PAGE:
SOCCER AMERICA: What was your introduction to soccer?
JULIO SERRANO: Growing up in Mexico until the fifth grade, it was everywhere on TV, in newspapers, before, during and after school, as well as watching my father play soccer and tagging along with him to his games. So it was everywhere.
SA: Your favorite childhood soccer memories?
JULIO SERRANO: Is and always has been watching enjoying the game with my dad, Cain Serrano. Even when I was very young, we would discuss the games and share ideas with each other of things we would do or change in each team’s tactics.
SA: What is it about soccer that inspired you to pursue a career in the sport?
JULIO SERRANO: I first started coaching as a community service project. We needed so many hours of volunteering to graduate and one of the organizations on the list was coaching soccer at Half Moon Bay Sports Club, including the recreational program. I noticed the impact and change that can happen in a young person's life when they have someone who supports them and allows them to explore the game.
SA: Your favorite teams and players growing up?
JULIO SERRANO: After we moved full time to the San Francisco Bay Area, we lived in a canyon off Highway 1 in Half Moon Bay. We had no cable TV, but we did have a rooftop antenna. One of the channels that we were able to get was the RAI Italian TV channel. They would often show highlights and tape-delayed games. Because of this, I fell in love with Arrigo Sacchi’s AC Milan that included Marco Van Basten, Frank Rijkaard, Ruud Gullit, Franco Baresi, Paolo Maldini, Carlo Ancelotti ... But one of my favorite players to watch played for Napoli at the time: The Brazilian Alemão.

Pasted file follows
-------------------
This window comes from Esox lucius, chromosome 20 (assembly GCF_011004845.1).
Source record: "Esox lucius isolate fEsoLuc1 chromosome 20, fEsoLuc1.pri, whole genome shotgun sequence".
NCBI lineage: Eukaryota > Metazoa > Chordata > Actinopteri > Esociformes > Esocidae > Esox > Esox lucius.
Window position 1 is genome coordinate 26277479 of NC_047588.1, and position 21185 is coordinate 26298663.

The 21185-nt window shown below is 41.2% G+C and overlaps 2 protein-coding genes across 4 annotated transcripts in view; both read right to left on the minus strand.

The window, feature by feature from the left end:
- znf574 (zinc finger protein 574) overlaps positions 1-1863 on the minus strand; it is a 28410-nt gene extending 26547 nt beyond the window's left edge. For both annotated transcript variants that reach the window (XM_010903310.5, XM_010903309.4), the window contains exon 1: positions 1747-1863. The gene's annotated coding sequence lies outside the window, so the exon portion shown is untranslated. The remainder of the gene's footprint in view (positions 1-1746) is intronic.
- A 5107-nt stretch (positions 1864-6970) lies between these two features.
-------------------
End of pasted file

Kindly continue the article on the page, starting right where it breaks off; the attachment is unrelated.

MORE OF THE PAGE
SA: How do describe the Heart of the City program?
JULIO SERRANO: A great organization that is trying to do its part to provide more soccer and educational opportunities to underserved communities in the Lake County area of Illinois.
SA: Any experiences in your various roles at different levels of the game that you think
are particularly valuable as chair of the United Soccer Coaches' Latino Coaches Advocacy Group?
JULIO SERRANO: My journey has been a non-traditional one and every role that I have had -- college coach, DOC, instructor, youth coach -- we have made mistakes, but I believe that all those mistakes have prepared me for this role! One of them is to not take ourselves as coaches too seriously. We have an important role to play and it’s not just winning games. Sometimes as coaches and administrators we get too wrapped up -- as Simon Sinek says -- in the "how" and the "what," and too often than not we have forgotten about the "why?"
SA: What were your first steps after being appointed Chair?
JULIO SERRANO: Contacting as many Latino soccer coaches that came before me. Striking up conversations with them and asking what they felt has changed and maybe was has stayed the same. One thing I found was that all of them, like our Latino community of coaches, had a little different twist. But most were echoing similar points!
SA: How would you describe the mission of United Soccer Coaches Latino Coaches Advocacy?
JULIO SERRANO: To advocate for Latino coaches in the game, as well as supporting United Soccer Coaches’ mission to enhance, encourage and contribute to the development and recognition of Latino soccer coaches. With four areas of focus: Enhance the Latino membership experience; recruit and promote Latino leadership; develop the Latino coach’s environment; recognize and celebrate excellence by Latino coaches in the game
SA: How will you judge whether your tenure as chair is a success?